The Religion of Joy, Hope, and Love.
Judaism is a religion of hope. It teaches men to recognize in pain and sorrow dispensations of divine goodness. It is optimistic, because it does not defer hope merely to the world to come, but waits for the manifestation of God's plans of wisdom and goodness in the moral and spiritual advancement of man. While the present world is, in comparison to the future one, declared to be "like the vestibule wherein one prepares for the palace," it is nevertheless stated that "one hour devoted to repentance and good works in this world is more valuable than the entire life of the world to come" (Ab. iv. 16-17); for "to-day is the time for working out one's destiny, while to-morrow is the time for receiving compensation" ('Er. 22a).
As its highest aim and motive Judaism regards the love of God. Twice every day the Jew recites the Shema', which contains the words: "Thou shalt love the Lord thy God with all thine heart, with all thy soul, and with all thy might" (Deut. vi. 5); this verse is understood to enjoin him to willingly surrender life and fortune whenever the cause of God demands it, while it at the same time urges him to make God beloved by all his fellow creatures through deeds of kindness, as Abraham did (Sifre, Deut. 32). This love of God implies the most unselfish devotion and the purest motive of action; that is, acting not from fear, but rather for God's sake alone (Sifre, Deut. 32, 48; Ab. ii. 12); doing good not in view of any reward in the world to come (Ab. i. 3), but for its own sake (see Schreiner, "Die Jüngsten Urtheile über das Judenthum," 1902, pp. 145-151); and it also implies the love of man (Deut. x. 12-19; see Love).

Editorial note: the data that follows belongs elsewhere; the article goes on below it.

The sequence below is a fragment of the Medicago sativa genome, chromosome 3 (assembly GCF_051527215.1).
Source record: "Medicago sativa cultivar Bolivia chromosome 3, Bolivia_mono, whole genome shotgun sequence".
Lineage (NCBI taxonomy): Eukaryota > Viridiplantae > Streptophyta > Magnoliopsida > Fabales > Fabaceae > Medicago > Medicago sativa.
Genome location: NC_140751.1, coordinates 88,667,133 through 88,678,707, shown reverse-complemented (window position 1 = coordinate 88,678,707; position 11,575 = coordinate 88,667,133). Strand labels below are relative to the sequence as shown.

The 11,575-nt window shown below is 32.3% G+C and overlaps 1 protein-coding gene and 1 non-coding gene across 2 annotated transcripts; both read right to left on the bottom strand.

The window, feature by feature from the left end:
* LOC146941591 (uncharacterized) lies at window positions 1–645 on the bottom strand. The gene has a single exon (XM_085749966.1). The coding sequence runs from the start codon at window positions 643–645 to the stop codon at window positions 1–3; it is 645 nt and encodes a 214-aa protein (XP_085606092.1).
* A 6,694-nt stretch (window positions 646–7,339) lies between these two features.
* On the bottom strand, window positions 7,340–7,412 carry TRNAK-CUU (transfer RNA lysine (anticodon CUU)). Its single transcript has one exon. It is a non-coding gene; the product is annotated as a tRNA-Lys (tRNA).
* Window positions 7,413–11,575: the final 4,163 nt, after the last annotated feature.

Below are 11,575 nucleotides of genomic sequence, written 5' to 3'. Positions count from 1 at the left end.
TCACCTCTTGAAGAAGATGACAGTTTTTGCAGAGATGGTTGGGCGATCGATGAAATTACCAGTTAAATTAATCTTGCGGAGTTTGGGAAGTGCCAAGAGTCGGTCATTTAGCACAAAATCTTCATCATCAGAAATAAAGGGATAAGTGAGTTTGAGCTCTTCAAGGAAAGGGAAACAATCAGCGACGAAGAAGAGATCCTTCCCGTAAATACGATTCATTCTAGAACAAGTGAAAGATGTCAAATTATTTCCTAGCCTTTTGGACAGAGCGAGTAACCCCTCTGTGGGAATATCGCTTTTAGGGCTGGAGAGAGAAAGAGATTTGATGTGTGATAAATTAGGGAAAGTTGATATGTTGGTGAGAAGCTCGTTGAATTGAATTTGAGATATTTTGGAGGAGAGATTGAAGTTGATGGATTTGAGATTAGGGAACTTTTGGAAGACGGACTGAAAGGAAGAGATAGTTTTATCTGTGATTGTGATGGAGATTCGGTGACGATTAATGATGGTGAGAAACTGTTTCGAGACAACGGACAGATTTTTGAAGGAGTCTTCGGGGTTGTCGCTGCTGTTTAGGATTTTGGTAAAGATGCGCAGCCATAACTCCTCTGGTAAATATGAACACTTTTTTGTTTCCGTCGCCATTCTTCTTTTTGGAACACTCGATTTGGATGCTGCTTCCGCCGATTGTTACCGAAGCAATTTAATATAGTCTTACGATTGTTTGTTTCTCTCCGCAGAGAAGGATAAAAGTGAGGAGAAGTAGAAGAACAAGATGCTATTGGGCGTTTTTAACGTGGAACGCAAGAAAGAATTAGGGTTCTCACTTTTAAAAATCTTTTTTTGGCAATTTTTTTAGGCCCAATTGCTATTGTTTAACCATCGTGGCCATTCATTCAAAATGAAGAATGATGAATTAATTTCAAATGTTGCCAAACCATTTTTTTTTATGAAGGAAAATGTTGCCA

Judaism, finally, is a system of sanctification of life. It teaches that the whole of life is holy, because God is manifested in it: "Be holy, for the Lord your God is holy" (Lev. xix. 1, Hebr.). Even in the functions of animal life the presence of a holy God should be realized (Deut. xxiii. 15); and when the perfect state of humanity shall have been attained, every road will be a holy road free from impurity (Isa. xxxv. 8), and "In that day shall there be upon the bells of the horses, Holy unto the Lord" (Zech. xiv. 20, R. V.).